What are we looking for?
Today, we are taking a deeper look at the 12 most pricey stocks of the S&P 500. Our goal is to determine whether the hefty premiums carried by these stocks are justifiable or not by looking at their economic performance and growth.
We screened the S&P 500 universe of stocks for the 12 companies with the highest future-growth-value-to-market-value ratio. FGV/MV represents, in percentage, the portion of the market value that exceeds the company's current operating value. The higher the number, the higher the baked-in premium for expected growth and the higher the risk. A negative number reflects a discount. For example, a future growth value of minus 50 per cent means that the market value would need to increase by 50 per cent to equal what the company is worth if its operating profit stays flat forever.
To analyze the stocks, we added the following metrics to our table:
- The economic performance index, or EPI (return on capital divided by cost of capital). An EPI ratio of one or more indicates a company’s capacity to create wealth for its shareholders (a higher EPI displays a greater rate of wealth creation). A number lower than one means the company destroys shareholders’ wealth;
- The return on capital and 12-month change in return on capital;
- The one-year sales change;
- The free-cash-flow-to-capital ratio. This ratio gives a sense of how well the company uses the invested capital to generate free cash flows, which could be used to stimulate growth, pay and/or increase dividends, reduce debt, etc. A positive figure is good, 5 per cent and above is excellent.
The stock price and dividend yield are displayed for informational purposes.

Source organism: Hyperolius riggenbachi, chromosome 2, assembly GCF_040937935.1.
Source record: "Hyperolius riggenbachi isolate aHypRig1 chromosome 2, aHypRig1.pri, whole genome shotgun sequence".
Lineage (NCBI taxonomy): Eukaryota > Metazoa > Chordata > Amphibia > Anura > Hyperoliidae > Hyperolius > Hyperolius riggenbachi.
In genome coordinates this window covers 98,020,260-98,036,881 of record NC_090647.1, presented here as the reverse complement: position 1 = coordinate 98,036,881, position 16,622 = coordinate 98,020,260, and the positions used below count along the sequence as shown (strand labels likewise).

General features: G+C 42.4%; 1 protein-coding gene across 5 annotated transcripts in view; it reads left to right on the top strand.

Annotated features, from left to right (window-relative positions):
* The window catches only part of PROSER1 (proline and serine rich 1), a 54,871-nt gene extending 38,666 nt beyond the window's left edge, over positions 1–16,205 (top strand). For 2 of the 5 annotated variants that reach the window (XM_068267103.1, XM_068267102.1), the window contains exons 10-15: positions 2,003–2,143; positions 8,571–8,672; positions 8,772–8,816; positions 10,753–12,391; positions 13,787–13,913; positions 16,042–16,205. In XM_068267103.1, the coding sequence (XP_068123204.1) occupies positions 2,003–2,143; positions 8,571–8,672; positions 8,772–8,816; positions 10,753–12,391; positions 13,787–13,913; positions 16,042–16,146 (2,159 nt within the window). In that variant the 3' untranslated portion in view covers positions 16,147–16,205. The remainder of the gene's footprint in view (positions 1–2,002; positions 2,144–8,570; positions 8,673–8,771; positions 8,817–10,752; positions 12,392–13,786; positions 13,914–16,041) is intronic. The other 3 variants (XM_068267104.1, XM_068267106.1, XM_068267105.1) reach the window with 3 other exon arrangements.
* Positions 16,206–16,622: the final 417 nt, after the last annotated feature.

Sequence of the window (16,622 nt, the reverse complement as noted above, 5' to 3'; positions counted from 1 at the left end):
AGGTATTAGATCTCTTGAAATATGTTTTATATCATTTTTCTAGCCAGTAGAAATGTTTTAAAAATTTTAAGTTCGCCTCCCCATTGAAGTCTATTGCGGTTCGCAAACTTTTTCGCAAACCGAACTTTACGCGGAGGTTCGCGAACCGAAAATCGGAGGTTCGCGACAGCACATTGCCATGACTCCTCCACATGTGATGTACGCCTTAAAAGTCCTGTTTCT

More about StockPointer
StockPointer is a fundamental analysis tool based on an EVA (economic value-added) model to quickly and easily identify investment opportunities. In addition to providing detailed reports on more than 7,500 companies (Canadian stocks, U.S. stocks and American depositary receipts), StockPointer also allows investors to create personalized filters and build custom portfolios.
What did we find?
Not surprisingly, many of the companies in our list are well-known, high performing stocks that have made huge gains in the past years. Nvidia Corp., Align Technology and Adobe Systems Inc. are probably the most solid names in the group in terms of economic performance and general "quality": their EPIs are the highest on the list; their returns on capital are impressive; they reported strong sales growth in the past year; and they all generate positive and high free cash-flows.
Other companies, such as Incyte Corp. and Autodesk Inc., present red flags. Those two have an EPI below one, a low and, at least in the case of Autodesk, decreasing return on capital, and both generate negative free cash-flows. Meanwhile, you still must pay a FGV/MV premium of more than 90 per cent for these two stocks. In other words, their current operating value can only justify 10 per cent or less of the enterprise value. Paying that kind of premium for any company is always risky, but it can work as long as the company continues to grow and report strong results. If growth decelerates or if the company announces lower-than-expected results, be ready for some volatility.
On the other hand, stocks carrying huge premiums while seeing a decrease in return on capital as well as the destruction of shareholder wealth (an EPI figure less than one) should be avoided, or held in very small proportions. As a reference, the average S&P 500 FGV premium is 35 per cent. If you think the market in general is on the expensive side (and it is), keep in mind many of these 12 stocks are about three times more expensive.
Investors are advised to do additional research prior to investing in any of the companies mentioned.
Jean-Didier Lapointe is a financial analyst at Inovestor Inc.